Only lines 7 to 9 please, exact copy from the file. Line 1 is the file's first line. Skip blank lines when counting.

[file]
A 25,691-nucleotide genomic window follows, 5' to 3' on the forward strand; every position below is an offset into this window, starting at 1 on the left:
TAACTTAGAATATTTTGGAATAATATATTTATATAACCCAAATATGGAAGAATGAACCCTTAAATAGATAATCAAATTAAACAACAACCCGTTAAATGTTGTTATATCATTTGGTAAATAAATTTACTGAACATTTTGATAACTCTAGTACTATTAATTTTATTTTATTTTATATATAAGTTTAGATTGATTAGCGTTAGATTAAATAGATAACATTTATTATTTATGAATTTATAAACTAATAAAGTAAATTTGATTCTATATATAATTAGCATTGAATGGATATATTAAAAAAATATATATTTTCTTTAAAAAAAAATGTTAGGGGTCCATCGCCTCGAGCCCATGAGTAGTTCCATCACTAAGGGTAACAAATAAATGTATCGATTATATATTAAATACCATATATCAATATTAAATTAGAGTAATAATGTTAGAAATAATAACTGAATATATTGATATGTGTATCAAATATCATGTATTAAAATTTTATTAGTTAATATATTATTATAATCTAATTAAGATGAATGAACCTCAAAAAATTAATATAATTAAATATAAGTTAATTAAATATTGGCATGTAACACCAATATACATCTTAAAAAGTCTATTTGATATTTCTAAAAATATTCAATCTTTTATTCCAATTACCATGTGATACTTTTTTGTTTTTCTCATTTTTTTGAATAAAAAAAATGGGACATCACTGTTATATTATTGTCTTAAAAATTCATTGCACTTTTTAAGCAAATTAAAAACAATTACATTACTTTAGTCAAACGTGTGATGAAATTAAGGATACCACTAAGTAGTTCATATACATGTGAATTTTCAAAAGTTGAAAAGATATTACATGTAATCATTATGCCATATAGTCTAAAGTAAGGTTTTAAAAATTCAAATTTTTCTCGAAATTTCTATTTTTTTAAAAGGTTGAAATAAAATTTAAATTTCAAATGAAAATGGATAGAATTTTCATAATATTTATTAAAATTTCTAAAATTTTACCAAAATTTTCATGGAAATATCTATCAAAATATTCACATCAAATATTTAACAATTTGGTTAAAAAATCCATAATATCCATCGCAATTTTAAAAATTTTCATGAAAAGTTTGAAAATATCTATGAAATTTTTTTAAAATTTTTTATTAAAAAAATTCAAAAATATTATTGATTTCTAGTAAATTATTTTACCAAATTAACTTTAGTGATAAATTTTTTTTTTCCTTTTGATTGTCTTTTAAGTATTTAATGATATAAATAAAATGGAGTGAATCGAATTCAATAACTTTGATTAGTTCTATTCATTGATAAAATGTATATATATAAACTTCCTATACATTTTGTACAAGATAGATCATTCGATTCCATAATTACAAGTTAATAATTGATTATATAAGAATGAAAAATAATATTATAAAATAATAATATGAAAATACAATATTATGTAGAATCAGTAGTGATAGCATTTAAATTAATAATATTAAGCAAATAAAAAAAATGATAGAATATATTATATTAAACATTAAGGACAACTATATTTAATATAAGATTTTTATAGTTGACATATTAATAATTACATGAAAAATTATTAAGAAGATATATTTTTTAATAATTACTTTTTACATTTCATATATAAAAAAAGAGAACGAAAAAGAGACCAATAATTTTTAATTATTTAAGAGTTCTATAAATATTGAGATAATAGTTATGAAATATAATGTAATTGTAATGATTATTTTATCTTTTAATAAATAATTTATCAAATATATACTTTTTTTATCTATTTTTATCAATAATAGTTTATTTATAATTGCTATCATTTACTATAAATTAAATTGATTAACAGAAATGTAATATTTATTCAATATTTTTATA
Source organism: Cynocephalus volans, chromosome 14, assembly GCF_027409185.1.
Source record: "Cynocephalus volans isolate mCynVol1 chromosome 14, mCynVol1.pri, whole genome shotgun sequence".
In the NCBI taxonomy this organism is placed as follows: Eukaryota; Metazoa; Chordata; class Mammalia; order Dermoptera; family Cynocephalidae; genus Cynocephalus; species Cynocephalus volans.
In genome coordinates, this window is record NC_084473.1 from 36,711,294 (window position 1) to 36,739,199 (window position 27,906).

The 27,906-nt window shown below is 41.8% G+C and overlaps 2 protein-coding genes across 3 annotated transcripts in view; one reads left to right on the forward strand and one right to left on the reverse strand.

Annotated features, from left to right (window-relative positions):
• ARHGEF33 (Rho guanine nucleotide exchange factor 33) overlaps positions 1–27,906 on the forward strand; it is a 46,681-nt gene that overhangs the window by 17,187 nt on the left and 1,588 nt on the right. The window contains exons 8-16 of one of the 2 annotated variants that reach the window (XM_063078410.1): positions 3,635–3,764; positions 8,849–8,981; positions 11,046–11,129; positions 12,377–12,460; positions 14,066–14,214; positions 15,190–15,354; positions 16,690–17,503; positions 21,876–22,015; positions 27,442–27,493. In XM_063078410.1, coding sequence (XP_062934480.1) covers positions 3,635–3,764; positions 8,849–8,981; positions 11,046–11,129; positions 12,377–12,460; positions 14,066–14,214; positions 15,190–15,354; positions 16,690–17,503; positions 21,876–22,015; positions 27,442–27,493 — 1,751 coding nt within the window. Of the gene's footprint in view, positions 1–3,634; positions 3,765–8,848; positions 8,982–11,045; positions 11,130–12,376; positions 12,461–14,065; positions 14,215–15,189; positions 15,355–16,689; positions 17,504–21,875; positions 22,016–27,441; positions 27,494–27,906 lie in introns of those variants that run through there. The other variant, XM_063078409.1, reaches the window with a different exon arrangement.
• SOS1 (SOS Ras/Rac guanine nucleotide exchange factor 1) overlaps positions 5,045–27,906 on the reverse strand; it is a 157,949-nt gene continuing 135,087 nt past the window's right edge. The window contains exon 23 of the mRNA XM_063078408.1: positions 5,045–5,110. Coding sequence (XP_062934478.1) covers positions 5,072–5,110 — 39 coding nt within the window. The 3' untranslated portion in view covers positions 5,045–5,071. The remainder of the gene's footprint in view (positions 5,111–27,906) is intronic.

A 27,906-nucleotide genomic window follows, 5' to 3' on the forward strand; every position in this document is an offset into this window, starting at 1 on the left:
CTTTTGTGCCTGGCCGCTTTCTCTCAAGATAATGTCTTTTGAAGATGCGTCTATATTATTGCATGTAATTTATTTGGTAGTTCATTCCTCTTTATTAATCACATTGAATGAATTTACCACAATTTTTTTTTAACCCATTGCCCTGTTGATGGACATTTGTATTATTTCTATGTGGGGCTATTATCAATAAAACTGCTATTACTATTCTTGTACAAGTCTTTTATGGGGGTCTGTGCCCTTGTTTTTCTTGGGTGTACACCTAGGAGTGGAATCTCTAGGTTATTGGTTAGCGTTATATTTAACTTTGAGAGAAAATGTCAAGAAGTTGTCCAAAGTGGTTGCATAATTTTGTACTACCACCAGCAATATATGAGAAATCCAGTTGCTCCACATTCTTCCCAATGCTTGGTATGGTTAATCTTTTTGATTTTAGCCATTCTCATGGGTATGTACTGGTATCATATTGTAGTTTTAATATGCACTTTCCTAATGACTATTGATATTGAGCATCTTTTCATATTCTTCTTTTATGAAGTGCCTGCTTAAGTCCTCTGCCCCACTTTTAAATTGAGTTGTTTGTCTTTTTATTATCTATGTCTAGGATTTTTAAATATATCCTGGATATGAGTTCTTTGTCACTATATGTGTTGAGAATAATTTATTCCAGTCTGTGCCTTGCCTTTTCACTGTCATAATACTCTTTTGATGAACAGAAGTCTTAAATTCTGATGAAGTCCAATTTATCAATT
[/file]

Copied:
The 27,906-nt window shown below is 41.8% G+C and overlaps 2 protein-coding genes across 3 annotated transcripts in view; one reads left to right on the forward strand and one right to left on the reverse strand.

Annotated features, from left to right (window-relative positions):
• ARHGEF33 (Rho guanine nucleotide exchange factor 33) overlaps positions 1–27,906 on the forward strand; it is a 46,681-nt gene that overhangs the window by 17,187 nt on the left and 1,588 nt on the right. The window contains exons 8-16 of one of the 2 annotated variants that reach the window (XM_063078410.1): positions 3,635–3,764; positions 8,849–8,981; positions 11,046–11,129; positions 12,377–12,460; positions 14,066–14,214; positions 15,190–15,354; positions 16,690–17,503; positions 21,876–22,015; positions 27,442–27,493. In XM_063078410.1, coding sequence (XP_062934480.1) covers positions 3,635–3,764; positions 8,849–8,981; positions 11,046–11,129; positions 12,377–12,460; positions 14,066–14,214; positions 15,190–15,354; positions 16,690–17,503; positions 21,876–22,015; positions 27,442–27,493 — 1,751 coding nt within the window. Of the gene's footprint in view, positions 1–3,634; positions 3,765–8,848; positions 8,982–11,045; positions 11,130–12,376; positions 12,461–14,065; positions 14,215–15,189; positions 15,355–16,689; positions 17,504–21,875; positions 22,016–27,441; positions 27,494–27,906 lie in introns of those variants that run through there. The other variant, XM_063078409.1, reaches the window with a different exon arrangement.